Frequently Asked Questions
Q: I plan to apply to the Master’s Degree in Linguistics, with TESOL emphasis. How do I start?
A: You can get the basic information
you need from our website www.colorado.edu/linguistics/tesol. The posted deadline for applications for fall admission is December 1 for international applicants and January 2 for domestic applicants. Applicants can click here to apply online.
Q: Are there opportunities to
work as Teacher’s Assistant, Research Assistant
or Student Assistant? Are fellowships
A: Most of the department’s aid opportunities are for doctoral students. Please visit the department website for further information on financial aid. There you will find general information on teaching opportunities.
For those who qualify, there are also occasional opportunities for teaching in CU language departments, including East
Asian Languages and Civilizations, French
and Italian, Germanic
and Slavic, and Spanish
and Portuguese.While the language departments give preference to their own graduate students, some Linguistics students usually obtain such positions each year. Application should be made directly to the department in question.
Q: Could you give me some information
about your program’ s curriculum?
A: The TESOL program is a graduate program with two components: The first is a 4-course theoretical linguistics component, which gives a perspective on how languages work and what to expect from other languages (especially the non-European ones). The TESOL component gives you in-depth knowledge of English (the kind of knowledge a teacher needs to help nonnative speakers develop their English language abilities) and a framework for teaching English, along with practical techniques for teaching and practice. Some of the practical components can apply toward the teaching of second or foreign languages generally.
If you select the “Curriculum” option on this web site, you will find more details about our program and courses and a number of elective options.
Q: What course work should I have completed
before applying to your program?
A: Our curriculum is a combination of linguistics courses and TESOL courses and a practicum in English as a second or foreign language. Previous course work in linguistics can be helpful in preparing you for our program, but is not a requirement. Most of our students come to graduate study in Linguistics from other fields.
Q: Can I transfer credits to the Department
of Linguistics Professional TESOL Emphasis
program from another graduate program?
A: Credits that were part of another degree earned cannot be transferred. Otherwise, we are happy to review with you the possibility of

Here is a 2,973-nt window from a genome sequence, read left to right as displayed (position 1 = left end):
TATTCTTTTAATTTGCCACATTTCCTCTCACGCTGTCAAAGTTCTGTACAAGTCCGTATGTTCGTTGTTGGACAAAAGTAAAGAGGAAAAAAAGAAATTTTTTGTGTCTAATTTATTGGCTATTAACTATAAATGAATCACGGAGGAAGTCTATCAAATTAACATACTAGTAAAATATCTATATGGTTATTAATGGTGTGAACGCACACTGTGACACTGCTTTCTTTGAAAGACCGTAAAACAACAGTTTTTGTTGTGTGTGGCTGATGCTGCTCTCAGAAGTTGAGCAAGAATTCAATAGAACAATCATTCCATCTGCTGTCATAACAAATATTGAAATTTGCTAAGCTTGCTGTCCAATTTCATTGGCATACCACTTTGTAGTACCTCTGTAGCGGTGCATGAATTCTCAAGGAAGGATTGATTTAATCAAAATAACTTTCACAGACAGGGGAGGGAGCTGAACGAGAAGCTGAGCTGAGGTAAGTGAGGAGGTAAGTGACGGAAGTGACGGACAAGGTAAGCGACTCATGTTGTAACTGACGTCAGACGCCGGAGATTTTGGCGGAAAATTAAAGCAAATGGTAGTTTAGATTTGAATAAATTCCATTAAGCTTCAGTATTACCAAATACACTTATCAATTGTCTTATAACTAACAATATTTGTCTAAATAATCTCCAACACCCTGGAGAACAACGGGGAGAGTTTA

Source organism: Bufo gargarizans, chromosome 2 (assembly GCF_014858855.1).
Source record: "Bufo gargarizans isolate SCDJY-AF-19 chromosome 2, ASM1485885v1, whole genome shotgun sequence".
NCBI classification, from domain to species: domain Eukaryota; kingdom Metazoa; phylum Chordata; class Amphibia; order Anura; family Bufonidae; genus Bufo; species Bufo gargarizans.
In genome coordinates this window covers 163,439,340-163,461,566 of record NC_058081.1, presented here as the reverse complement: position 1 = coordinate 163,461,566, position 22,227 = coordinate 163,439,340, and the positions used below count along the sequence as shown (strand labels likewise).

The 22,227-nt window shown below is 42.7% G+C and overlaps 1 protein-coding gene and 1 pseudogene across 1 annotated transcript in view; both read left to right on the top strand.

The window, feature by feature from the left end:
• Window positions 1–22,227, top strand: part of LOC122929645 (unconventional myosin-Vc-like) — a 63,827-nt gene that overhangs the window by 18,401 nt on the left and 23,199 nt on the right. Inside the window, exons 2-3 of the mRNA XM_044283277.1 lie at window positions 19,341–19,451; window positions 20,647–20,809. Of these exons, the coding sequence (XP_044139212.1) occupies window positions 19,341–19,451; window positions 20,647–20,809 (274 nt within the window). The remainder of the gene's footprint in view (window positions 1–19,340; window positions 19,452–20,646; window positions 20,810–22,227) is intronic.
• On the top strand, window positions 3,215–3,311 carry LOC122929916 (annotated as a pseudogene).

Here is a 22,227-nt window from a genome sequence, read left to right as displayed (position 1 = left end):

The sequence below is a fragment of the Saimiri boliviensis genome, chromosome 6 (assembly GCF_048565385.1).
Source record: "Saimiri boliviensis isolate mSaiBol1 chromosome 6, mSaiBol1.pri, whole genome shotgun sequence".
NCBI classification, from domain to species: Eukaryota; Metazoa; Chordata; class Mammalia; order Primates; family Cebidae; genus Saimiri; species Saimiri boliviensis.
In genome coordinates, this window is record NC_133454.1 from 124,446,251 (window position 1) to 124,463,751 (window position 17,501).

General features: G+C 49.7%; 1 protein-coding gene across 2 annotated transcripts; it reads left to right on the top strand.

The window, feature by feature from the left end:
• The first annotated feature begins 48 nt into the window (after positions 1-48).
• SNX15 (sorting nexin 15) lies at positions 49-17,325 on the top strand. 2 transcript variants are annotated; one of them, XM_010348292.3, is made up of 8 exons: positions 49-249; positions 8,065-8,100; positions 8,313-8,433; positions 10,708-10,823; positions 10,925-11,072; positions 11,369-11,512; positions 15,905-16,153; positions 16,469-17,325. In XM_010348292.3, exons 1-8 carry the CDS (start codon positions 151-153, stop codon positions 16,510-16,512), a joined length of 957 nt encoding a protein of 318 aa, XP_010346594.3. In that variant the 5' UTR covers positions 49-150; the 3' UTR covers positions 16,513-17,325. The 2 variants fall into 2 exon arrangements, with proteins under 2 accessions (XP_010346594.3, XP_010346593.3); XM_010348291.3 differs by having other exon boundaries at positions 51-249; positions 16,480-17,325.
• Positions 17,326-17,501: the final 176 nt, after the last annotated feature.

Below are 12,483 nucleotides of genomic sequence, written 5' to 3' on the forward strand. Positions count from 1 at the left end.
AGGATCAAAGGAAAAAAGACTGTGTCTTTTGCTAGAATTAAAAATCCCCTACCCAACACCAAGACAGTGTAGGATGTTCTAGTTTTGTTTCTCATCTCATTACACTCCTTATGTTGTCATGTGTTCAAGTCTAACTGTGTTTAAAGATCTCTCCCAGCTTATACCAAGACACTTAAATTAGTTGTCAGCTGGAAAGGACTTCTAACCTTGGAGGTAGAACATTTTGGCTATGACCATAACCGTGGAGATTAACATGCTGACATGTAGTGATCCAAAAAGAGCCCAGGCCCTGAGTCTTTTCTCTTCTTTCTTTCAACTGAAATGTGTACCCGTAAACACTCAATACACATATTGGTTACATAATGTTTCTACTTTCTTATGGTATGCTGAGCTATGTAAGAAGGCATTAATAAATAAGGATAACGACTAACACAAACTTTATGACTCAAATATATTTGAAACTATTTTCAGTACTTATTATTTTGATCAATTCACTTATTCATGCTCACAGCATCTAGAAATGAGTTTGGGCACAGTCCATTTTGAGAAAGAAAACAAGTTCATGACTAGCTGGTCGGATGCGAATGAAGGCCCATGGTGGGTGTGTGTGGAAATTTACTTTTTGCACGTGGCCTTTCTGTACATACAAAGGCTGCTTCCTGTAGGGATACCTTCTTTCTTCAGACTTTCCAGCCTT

transferring course credit you earned in another graduate program. We take into consideration how recent the course is and how closely
the content matches the equivalent course. There is a limit of 3 equivalent courses, or 9 graduate credit hours, that can be transferred in.
Q: I am interested in starting the application
process, what information beyond my test
scores and transcript should I provide?
A: All applicants must provide original transcripts, 4 letters of recommendation, either a TOEFL or GRE test score, and a statement of purpose, in addition to the online application and fee.
Q: How many students will be accepted
into the Professional TESOL Emphasis
A: We plan to accept eight to ten students each fall.
Q: What about the course sequence and length of program?
It is expected that students will follow the sequence for the four Linguistics core courses offered in fall and spring semesters. TESOL courses are also offered either in fall or spring, with the Practicum offered most semesters. By taking 2 or 3 courses per semester, or 5 courses per year, the courses can be completed in two years.
Q: What if I am an undergraduate interested in the TESOL area?
Undergraduate Linguistics Majors interested in the TESOL area should consult with the TESOL Advisor about possible study plans.
A TESOL course open to undergraduates is Linguistics 4610: English Structure for TESOL. (This course is cross-listed with Linguistics 5610 and is an English grammar course aimed at prospective teachers.) It is offered in the spring semester.
An undergraduate who has successfully completed 4610 may be able to follow up and take Linguistics 5630: Methods and Materials for Teaching English as an Additional Language.